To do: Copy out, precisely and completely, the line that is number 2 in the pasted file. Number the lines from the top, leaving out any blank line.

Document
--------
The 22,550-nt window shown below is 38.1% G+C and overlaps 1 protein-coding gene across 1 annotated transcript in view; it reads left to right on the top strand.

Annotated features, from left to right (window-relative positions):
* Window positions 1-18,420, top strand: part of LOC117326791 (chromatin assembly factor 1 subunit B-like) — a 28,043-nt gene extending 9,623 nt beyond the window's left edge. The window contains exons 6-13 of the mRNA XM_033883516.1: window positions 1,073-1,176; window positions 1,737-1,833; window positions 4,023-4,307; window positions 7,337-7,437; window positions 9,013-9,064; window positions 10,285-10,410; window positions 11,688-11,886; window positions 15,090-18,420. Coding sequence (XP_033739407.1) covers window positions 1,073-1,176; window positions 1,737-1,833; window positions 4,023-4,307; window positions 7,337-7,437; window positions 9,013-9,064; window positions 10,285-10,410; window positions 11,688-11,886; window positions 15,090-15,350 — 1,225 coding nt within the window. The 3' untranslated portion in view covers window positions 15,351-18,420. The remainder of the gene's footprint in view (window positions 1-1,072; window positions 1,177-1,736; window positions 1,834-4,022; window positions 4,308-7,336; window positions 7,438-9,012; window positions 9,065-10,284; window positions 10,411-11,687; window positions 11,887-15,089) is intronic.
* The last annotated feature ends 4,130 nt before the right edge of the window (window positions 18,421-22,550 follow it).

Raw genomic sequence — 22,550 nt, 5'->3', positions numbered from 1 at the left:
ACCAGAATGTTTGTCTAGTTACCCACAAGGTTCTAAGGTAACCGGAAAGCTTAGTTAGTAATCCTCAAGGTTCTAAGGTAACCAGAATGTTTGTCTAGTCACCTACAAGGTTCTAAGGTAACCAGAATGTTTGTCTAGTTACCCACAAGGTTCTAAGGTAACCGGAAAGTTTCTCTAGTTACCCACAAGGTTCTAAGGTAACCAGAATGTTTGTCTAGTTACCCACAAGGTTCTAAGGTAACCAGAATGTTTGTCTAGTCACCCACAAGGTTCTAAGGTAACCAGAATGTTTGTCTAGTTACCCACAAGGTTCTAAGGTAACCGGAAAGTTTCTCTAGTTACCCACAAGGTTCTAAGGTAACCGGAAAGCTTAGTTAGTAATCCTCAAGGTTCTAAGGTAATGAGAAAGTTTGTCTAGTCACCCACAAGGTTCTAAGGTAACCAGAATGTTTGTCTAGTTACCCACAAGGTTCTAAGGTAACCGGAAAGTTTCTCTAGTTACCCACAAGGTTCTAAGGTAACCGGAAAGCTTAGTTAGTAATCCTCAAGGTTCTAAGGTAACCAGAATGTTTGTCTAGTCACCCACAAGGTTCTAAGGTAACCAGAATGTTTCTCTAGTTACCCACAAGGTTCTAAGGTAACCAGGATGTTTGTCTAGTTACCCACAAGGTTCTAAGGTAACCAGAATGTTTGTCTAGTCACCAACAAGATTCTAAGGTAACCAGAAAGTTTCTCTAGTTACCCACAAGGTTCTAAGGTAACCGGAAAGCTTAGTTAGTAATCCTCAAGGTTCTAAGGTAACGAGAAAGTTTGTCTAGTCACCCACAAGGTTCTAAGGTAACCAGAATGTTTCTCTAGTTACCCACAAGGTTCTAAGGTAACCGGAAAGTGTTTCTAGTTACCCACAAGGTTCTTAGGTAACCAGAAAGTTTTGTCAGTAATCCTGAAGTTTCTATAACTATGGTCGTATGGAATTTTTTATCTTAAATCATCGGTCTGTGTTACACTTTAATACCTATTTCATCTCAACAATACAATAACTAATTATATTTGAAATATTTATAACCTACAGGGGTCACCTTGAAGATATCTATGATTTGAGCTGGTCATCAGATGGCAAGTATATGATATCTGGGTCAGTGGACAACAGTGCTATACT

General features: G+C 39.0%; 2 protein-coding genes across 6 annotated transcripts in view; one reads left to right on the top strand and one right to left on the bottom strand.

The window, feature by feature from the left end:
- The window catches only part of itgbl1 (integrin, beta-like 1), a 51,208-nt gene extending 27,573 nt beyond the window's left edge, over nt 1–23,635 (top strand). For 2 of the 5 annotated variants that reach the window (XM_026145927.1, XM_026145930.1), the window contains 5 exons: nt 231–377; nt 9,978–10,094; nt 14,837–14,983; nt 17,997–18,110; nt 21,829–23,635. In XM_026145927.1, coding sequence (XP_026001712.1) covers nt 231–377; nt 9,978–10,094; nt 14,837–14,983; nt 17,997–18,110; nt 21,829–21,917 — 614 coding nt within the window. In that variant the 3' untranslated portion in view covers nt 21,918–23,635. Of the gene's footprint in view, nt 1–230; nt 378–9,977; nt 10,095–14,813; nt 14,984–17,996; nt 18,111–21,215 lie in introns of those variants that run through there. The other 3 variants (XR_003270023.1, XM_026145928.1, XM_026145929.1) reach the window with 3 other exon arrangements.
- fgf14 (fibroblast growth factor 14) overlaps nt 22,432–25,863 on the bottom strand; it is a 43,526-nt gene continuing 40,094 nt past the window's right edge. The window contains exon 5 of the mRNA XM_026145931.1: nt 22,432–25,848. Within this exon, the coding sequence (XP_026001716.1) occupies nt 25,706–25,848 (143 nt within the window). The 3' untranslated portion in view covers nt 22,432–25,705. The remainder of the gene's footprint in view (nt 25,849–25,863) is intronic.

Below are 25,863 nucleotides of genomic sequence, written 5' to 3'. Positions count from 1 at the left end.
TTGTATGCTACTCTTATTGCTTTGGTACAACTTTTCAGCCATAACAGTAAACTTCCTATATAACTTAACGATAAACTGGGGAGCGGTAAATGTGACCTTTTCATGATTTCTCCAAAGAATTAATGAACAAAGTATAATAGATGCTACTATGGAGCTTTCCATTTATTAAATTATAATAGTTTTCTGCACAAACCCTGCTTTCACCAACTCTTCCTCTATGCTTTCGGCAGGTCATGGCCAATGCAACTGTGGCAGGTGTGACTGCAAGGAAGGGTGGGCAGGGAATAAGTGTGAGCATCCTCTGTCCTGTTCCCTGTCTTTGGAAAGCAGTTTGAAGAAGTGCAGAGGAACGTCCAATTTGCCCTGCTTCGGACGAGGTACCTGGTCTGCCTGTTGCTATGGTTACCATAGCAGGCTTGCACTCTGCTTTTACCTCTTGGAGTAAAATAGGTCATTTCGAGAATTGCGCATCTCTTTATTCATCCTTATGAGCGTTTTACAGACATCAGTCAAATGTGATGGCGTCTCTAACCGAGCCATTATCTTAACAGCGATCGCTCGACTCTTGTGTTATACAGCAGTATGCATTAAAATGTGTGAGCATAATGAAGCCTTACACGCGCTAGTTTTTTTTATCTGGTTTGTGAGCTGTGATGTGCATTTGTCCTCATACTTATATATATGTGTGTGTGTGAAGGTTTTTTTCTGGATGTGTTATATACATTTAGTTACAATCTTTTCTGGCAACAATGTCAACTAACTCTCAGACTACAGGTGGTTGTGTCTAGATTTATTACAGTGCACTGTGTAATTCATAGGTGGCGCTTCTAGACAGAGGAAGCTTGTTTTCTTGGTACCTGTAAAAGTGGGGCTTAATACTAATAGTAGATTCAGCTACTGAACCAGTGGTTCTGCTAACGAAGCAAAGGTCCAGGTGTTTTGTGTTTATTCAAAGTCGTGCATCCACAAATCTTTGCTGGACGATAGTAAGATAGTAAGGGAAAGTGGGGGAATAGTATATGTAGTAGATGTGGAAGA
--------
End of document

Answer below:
Annotated features, from left to right (window-relative positions):